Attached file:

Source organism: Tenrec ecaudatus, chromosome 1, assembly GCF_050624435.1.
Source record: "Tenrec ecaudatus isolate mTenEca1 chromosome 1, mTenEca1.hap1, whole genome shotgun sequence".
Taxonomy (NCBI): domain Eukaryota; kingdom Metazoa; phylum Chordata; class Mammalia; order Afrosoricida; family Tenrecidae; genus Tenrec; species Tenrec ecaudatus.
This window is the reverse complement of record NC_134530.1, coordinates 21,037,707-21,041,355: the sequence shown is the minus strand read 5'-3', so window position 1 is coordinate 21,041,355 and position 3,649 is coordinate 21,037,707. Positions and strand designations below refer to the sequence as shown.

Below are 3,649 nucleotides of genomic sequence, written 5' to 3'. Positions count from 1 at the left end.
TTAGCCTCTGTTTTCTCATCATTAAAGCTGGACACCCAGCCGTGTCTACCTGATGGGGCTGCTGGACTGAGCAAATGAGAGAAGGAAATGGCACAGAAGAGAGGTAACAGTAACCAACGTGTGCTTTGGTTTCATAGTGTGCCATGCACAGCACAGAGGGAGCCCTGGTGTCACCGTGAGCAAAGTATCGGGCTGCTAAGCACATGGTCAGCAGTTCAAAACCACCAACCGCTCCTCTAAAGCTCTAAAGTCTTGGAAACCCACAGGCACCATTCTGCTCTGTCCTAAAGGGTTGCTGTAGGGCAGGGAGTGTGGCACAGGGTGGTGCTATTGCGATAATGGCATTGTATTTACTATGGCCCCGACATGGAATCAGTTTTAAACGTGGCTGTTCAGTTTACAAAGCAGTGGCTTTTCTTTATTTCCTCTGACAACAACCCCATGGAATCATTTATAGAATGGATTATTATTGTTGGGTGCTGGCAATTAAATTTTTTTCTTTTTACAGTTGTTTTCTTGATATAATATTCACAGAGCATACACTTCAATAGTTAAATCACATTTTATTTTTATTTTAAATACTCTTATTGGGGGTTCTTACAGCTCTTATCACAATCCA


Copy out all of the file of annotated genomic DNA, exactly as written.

Source organism: Tenrec ecaudatus, chromosome 1, assembly GCF_050624435.1.
Source record: "Tenrec ecaudatus isolate mTenEca1 chromosome 1, mTenEca1.hap1, whole genome shotgun sequence".
Taxonomy (NCBI): domain Eukaryota; kingdom Metazoa; phylum Chordata; class Mammalia; order Afrosoricida; family Tenrecidae; genus Tenrec; species Tenrec ecaudatus.
This window is the reverse complement of record NC_134530.1, coordinates 21,037,707-21,041,355: the sequence shown is the minus strand read 5'-3', so window position 1 is coordinate 21,041,355 and position 3,649 is coordinate 21,037,707. Positions and strand designations below refer to the sequence as shown.

Below are 3,649 nucleotides of genomic sequence, written 5' to 3'. Positions count from 1 at the left end.
TTAGCCTCTGTTTTCTCATCATTAAAGCTGGACACCCAGCCGTGTCTACCTGATGGGGCTGCTGGACTGAGCAAATGAGAGAAGGAAATGGCACAGAAGAGAGGTAACAGTAACCAACGTGTGCTTTGGTTTCATAGTGTGCCATGCACAGCACAGAGGGAGCCCTGGTGTCACCGTGAGCAAAGTATCGGGCTGCTAAGCACATGGTCAGCAGTTCAAAACCACCAACCGCTCCTCTAAAGCTCTAAAGTCTTGGAAACCCACAGGCACCATTCTGCTCTGTCCTAAAGGGTTGCTGTAGGGCAGGGAGTGTGGCACAGGGTGGTGCTATTGCGATAATGGCATTGTATTTACTATGGCCCCGACATGGAATCAGTTTTAAACGTGGCTGTTCAGTTTACAAAGCAGTGGCTTTTCTTTATTTCCTCTGACAACAACCCCATGGAATCATTTATAGAATGGATTATTATTGTTGGGTGCTGGCAATTAAATTTTTTTCTTTTTACAGTTGTTTTCTTGATATAATATTCACAGAGCATACACTTCAATAGTTAAATCACATTTTATTTTTATTTTAAATACTCTTATTGGGGGTTCTTACAGCTCTTATCACAATCCA